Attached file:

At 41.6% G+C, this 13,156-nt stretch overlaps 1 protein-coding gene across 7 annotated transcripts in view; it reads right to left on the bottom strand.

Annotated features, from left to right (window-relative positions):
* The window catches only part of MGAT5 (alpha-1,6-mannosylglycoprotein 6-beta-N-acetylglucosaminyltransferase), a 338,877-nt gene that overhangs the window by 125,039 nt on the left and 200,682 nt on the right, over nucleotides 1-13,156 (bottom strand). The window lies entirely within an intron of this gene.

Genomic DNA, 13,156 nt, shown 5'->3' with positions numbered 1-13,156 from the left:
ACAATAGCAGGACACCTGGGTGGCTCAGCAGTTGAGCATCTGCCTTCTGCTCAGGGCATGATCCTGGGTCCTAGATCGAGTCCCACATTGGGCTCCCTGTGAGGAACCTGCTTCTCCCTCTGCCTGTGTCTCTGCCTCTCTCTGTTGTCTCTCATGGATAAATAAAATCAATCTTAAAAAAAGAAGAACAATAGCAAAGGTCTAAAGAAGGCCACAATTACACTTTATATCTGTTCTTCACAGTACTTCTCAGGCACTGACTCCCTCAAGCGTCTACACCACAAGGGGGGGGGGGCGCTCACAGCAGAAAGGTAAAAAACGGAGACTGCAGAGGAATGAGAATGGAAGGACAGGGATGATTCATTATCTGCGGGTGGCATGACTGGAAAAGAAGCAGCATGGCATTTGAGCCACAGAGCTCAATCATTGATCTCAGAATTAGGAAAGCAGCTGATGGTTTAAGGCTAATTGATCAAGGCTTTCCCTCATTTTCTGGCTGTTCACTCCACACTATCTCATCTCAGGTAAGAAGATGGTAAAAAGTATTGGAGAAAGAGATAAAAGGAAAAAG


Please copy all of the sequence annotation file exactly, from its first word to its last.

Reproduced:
At 41.6% G+C, this 13,156-nt stretch overlaps 1 protein-coding gene across 7 annotated transcripts in view; it reads right to left on the bottom strand.

Annotated features, from left to right (window-relative positions):
* The window catches only part of MGAT5 (alpha-1,6-mannosylglycoprotein 6-beta-N-acetylglucosaminyltransferase), a 338,877-nt gene that overhangs the window by 125,039 nt on the left and 200,682 nt on the right, over nucleotides 1-13,156 (bottom strand). The window lies entirely within an intron of this gene.

Genomic DNA, 13,156 nt, shown 5'->3' with positions numbered 1-13,156 from the left:
ACAATAGCAGGACACCTGGGTGGCTCAGCAGTTGAGCATCTGCCTTCTGCTCAGGGCATGATCCTGGGTCCTAGATCGAGTCCCACATTGGGCTCCCTGTGAGGAACCTGCTTCTCCCTCTGCCTGTGTCTCTGCCTCTCTCTGTTGTCTCTCATGGATAAATAAAATCAATCTTAAAAAAAGAAGAACAATAGCAAAGGTCTAAAGAAGGCCACAATTACACTTTATATCTGTTCTTCACAGTACTTCTCAGGCACTGACTCCCTCAAGCGTCTACACCACAAGGGGGGGGGGGCGCTCACAGCAGAAAGGTAAAAAACGGAGACTGCAGAGGAATGAGAATGGAAGGACAGGGATGATTCATTATCTGCGGGTGGCATGACTGGAAAAGAAGCAGCATGGCATTTGAGCCACAGAGCTCAATCATTGATCTCAGAATTAGGAAAGCAGCTGATGGTTTAAGGCTAATTGATCAAGGCTTTCCCTCATTTTCTGGCTGTTCACTCCACACTATCTCATCTCAGGTAAGAAGATGGTAAAAAGTATTGGAGAAAGAGATAAAAGGAAAAAG